This week’s Poison of the Week is called Bud Nip. Elise is a young student who ran an interesting test on this chemical. Hope you enjoy it.
The Dangers of Bud Nip in a Compact Sweet Potato Project by Emylisa Warrick
The dangers of bud nip, a chemical herbicide also known as Chlorpropham, become clear in a simple yet illuminating message from a young lady named Elise. In the video, Elise is nervous and sweet as she tries to remember her lines and looks down at her cue cards to explain her “Potato Project.”
With the help of her grandma, Elise buys a sweet potato from three different sources: one from the grocery store, one “organically” labeled from the same grocery store, and one from Roots, a certified organic food market. Each sweet potato is placed in a glass of water in order to track its cultivation of vine sprouts and growth.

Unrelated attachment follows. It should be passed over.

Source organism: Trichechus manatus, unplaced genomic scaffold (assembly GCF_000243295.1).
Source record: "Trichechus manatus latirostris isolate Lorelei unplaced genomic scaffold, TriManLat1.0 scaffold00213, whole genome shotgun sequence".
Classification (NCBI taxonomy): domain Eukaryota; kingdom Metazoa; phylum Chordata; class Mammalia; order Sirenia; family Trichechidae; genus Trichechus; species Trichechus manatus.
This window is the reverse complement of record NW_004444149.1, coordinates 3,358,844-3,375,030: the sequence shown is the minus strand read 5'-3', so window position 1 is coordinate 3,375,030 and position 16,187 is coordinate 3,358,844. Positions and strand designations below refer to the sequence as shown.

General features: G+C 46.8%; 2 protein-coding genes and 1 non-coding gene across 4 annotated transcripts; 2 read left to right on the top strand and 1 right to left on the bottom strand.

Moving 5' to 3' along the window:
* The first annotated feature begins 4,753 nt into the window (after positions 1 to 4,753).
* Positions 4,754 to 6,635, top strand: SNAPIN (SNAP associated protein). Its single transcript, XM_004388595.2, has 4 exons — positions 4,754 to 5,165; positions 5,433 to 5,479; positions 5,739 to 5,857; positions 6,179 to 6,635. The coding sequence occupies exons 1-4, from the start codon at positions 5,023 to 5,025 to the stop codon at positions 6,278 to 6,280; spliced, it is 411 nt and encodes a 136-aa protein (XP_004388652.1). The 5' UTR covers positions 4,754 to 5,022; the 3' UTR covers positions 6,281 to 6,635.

The first sweet potato, the one from the grocery store, does not sprout any vines after three weeks. The second one sprouts a “wimpy, little vine” after over a month. The third sweet potato, the one bought from Roots, flourishes with cascading, healthy green sweet potato vines after just one week.
What seems like an innocent fourth-grade science project is actually an informative and effective account of the effects of a commonly used chemical herbicide called “bud nip.” The produce man at the grocery store informs Elise that the first potato won’t sprout any sweet potato vines because it has been sprayed with bud nip. According to the Pesticide Action Network, the dangers of bud nip include toxicity to amphibians and honeybees, important pollinators of crops we eat every day. Bud nip can be found on potatoes, kale, peaches, broccoli and other common fruits and vegetables.
Find out what other foods have chlorpropham here.
Elise’s sweet potato project is a subtle, but insistent reminder that bud nip and other chemical herbicides harm us as well as the world around us. In her words, “Which potato would you rather eat?”
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